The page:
Unsafe Jobs, labour market risk and social protection

Basso Gaetano; Boeri Tito; Caiumi, Alessandro; Paccagnella, Marco

New research proposes a new classification of occupations based on the extent to which they put workers at risk of being infected by airborne viruses – whether they are ‘safe’ or ‘unsafe’ jobs. Applying the analysis to data from 27 European countries plus the United States, the study provides insights into the contrasting health and labour market risks facing different workers.
For example, those who are low educated, self-employed and immigrants are more likely to hold unsafe jobs in essential occupations, and are therefore more at risk of infection. Women and the young are over-represented in the pool of workers in unsafe and non-essential activities, and therefore at higher labour market risk. About 60% of unsafe jobs are in these non-essential occupations: firms restructuring in these sectors may lead to a dramatic drop in labour demand hitting these twice-vulnerable workers.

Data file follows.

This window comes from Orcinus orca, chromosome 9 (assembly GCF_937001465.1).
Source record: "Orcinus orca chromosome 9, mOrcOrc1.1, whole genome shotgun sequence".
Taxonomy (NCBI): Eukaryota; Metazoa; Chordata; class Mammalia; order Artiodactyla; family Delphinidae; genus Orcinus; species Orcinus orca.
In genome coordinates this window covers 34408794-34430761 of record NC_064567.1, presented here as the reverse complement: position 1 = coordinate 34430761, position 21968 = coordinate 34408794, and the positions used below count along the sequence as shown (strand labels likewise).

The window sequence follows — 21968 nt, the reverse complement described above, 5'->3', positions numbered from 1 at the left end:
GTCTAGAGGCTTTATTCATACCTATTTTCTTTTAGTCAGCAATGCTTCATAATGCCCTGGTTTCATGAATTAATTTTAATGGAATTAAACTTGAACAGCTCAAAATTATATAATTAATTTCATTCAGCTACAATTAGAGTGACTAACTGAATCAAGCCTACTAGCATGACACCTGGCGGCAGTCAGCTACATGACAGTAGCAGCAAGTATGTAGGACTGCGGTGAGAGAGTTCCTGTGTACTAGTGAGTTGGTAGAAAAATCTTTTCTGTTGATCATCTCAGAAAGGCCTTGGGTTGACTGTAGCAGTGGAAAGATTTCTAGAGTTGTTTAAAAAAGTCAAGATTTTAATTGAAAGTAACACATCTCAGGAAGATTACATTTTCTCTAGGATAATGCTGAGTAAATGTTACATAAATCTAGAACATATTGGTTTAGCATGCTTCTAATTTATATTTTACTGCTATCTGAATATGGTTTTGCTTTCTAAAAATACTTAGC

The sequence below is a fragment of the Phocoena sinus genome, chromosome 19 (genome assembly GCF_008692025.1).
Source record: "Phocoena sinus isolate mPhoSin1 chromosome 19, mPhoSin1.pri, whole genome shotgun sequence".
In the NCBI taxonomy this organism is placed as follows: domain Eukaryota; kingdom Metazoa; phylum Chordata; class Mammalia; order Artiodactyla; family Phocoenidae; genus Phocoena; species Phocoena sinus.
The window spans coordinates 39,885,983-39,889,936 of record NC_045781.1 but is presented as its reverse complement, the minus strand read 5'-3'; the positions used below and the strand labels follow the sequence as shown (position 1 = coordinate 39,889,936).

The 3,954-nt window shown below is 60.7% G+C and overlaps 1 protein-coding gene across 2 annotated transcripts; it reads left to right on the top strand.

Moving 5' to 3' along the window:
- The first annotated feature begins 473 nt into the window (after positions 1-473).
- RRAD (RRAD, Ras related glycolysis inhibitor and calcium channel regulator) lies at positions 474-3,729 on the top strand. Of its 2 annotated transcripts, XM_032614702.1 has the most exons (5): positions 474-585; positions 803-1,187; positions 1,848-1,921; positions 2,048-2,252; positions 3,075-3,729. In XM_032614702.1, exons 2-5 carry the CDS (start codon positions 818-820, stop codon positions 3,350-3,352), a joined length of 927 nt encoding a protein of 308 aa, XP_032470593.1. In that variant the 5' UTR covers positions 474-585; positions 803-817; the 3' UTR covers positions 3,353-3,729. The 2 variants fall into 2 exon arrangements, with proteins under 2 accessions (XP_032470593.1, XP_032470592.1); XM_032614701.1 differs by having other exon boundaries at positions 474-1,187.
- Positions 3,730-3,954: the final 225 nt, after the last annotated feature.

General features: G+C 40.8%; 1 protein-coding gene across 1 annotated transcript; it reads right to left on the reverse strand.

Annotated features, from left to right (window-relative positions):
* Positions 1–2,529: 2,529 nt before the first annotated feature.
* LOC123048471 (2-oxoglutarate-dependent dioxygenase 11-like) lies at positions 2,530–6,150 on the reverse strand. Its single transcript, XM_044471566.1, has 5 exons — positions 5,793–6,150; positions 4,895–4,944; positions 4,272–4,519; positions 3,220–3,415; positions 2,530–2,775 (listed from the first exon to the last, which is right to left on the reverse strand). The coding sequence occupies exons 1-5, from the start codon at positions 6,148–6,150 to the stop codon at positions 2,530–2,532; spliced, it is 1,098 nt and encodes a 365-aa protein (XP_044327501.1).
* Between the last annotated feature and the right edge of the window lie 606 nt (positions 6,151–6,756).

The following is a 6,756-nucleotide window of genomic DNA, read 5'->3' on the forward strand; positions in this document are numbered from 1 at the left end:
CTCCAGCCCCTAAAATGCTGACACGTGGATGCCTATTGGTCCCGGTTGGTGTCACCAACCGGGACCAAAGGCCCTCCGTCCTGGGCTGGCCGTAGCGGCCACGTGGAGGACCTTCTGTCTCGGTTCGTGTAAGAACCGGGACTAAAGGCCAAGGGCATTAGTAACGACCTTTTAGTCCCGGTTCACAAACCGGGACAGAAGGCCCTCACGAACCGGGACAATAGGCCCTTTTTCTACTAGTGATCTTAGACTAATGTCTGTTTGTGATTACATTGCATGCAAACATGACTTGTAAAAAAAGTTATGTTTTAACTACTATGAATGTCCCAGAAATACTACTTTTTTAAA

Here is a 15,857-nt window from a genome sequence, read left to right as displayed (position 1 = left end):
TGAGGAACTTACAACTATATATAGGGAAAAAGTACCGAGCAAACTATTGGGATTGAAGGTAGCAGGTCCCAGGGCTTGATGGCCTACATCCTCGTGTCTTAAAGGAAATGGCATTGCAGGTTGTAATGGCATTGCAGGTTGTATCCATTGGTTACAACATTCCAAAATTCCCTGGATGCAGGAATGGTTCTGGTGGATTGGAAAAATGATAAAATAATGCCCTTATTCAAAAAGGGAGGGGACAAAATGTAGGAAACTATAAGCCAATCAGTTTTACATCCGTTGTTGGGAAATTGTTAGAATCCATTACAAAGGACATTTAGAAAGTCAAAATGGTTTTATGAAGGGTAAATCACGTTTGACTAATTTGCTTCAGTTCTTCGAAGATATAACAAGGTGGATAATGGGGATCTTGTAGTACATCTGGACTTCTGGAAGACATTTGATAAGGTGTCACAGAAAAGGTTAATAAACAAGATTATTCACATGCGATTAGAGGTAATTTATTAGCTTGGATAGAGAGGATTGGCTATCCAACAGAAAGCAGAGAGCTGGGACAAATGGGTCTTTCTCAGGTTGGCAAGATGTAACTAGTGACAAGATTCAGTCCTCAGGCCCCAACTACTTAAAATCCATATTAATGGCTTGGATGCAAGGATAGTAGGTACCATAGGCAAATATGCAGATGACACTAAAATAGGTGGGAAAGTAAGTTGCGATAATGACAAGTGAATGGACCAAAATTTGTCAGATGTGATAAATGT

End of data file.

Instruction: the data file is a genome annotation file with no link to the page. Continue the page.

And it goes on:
The analysis has important policy implications. It can be useful in targeting vaccination efforts by occupation, giving priority to workers in unsafe and essential activities, as well as targeting social protection policies for sectors, occupations and firms hardest hit by the pandemic.